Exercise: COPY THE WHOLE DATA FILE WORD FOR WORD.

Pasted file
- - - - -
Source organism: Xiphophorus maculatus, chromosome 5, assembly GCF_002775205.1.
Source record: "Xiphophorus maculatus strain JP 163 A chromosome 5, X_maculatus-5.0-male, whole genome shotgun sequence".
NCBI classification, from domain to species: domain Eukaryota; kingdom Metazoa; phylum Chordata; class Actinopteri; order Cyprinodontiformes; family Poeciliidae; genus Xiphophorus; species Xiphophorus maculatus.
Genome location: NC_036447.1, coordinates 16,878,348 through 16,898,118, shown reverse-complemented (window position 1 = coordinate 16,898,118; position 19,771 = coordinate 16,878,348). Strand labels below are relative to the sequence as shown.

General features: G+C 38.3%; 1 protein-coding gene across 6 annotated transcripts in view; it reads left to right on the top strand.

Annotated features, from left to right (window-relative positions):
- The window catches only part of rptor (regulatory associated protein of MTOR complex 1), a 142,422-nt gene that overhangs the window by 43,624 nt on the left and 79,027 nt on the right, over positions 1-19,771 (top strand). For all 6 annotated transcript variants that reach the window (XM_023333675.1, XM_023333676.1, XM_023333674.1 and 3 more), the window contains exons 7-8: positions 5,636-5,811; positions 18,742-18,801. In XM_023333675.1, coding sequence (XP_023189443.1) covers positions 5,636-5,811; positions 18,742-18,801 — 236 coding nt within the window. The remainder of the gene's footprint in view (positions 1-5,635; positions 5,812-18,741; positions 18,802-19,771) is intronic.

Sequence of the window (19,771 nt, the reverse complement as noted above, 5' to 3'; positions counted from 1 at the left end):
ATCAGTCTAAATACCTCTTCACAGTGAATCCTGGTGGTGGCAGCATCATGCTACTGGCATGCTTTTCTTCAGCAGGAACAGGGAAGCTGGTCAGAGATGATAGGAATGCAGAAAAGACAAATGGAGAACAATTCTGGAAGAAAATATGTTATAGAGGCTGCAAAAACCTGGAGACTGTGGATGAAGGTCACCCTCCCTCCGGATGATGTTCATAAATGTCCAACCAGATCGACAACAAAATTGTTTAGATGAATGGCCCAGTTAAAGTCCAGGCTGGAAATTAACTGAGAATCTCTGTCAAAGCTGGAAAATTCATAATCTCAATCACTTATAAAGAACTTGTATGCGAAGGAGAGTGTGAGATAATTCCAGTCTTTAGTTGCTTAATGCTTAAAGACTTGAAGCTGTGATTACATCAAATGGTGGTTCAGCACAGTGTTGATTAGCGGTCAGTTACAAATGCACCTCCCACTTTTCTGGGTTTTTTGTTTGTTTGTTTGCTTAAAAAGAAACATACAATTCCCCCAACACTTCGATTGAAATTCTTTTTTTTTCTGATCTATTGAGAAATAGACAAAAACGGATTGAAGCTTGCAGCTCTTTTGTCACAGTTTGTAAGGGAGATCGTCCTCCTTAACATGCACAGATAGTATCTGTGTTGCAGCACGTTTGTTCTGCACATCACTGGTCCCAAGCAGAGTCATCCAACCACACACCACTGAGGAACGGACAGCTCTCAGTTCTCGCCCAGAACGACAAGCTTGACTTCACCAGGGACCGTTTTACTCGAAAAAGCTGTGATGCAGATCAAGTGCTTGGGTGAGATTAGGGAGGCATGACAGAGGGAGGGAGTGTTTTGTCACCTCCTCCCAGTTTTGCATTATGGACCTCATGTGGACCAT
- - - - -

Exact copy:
Source organism: Xiphophorus maculatus, chromosome 5, assembly GCF_002775205.1.
Source record: "Xiphophorus maculatus strain JP 163 A chromosome 5, X_maculatus-5.0-male, whole genome shotgun sequence".
NCBI classification, from domain to species: domain Eukaryota; kingdom Metazoa; phylum Chordata; class Actinopteri; order Cyprinodontiformes; family Poeciliidae; genus Xiphophorus; species Xiphophorus maculatus.
Genome location: NC_036447.1, coordinates 16,878,348 through 16,898,118, shown reverse-complemented (window position 1 = coordinate 16,898,118; position 19,771 = coordinate 16,878,348). Strand labels below are relative to the sequence as shown.

General features: G+C 38.3%; 1 protein-coding gene across 6 annotated transcripts in view; it reads left to right on the top strand.

Annotated features, from left to right (window-relative positions):
- The window catches only part of rptor (regulatory associated protein of MTOR complex 1), a 142,422-nt gene that overhangs the window by 43,624 nt on the left and 79,027 nt on the right, over positions 1-19,771 (top strand). For all 6 annotated transcript variants that reach the window (XM_023333675.1, XM_023333676.1, XM_023333674.1 and 3 more), the window contains exons 7-8: positions 5,636-5,811; positions 18,742-18,801. In XM_023333675.1, coding sequence (XP_023189443.1) covers positions 5,636-5,811; positions 18,742-18,801 — 236 coding nt within the window. The remainder of the gene's footprint in view (positions 1-5,635; positions 5,812-18,741; positions 18,802-19,771) is intronic.

Sequence of the window (19,771 nt, the reverse complement as noted above, 5' to 3'; positions counted from 1 at the left end):
ATCAGTCTAAATACCTCTTCACAGTGAATCCTGGTGGTGGCAGCATCATGCTACTGGCATGCTTTTCTTCAGCAGGAACAGGGAAGCTGGTCAGAGATGATAGGAATGCAGAAAAGACAAATGGAGAACAATTCTGGAAGAAAATATGTTATAGAGGCTGCAAAAACCTGGAGACTGTGGATGAAGGTCACCCTCCCTCCGGATGATGTTCATAAATGTCCAACCAGATCGACAACAAAATTGTTTAGATGAATGGCCCAGTTAAAGTCCAGGCTGGAAATTAACTGAGAATCTCTGTCAAAGCTGGAAAATTCATAATCTCAATCACTTATAAAGAACTTGTATGCGAAGGAGAGTGTGAGATAATTCCAGTCTTTAGTTGCTTAATGCTTAAAGACTTGAAGCTGTGATTACATCAAATGGTGGTTCAGCACAGTGTTGATTAGCGGTCAGTTACAAATGCACCTCCCACTTTTCTGGGTTTTTTGTTTGTTTGTTTGCTTAAAAAGAAACATACAATTCCCCCAACACTTCGATTGAAATTCTTTTTTTTTCTGATCTATTGAGAAATAGACAAAAACGGATTGAAGCTTGCAGCTCTTTTGTCACAGTTTGTAAGGGAGATCGTCCTCCTTAACATGCACAGATAGTATCTGTGTTGCAGCACGTTTGTTCTGCACATCACTGGTCCCAAGCAGAGTCATCCAACCACACACCACTGAGGAACGGACAGCTCTCAGTTCTCGCCCAGAACGACAAGCTTGACTTCACCAGGGACCGTTTTACTCGAAAAAGCTGTGATGCAGATCAAGTGCTTGGGTGAGATTAGGGAGGCATGACAGAGGGAGGGAGTGTTTTGTCACCTCCTCCCAGTTTTGCATTATGGACCTCATGTGGACCAT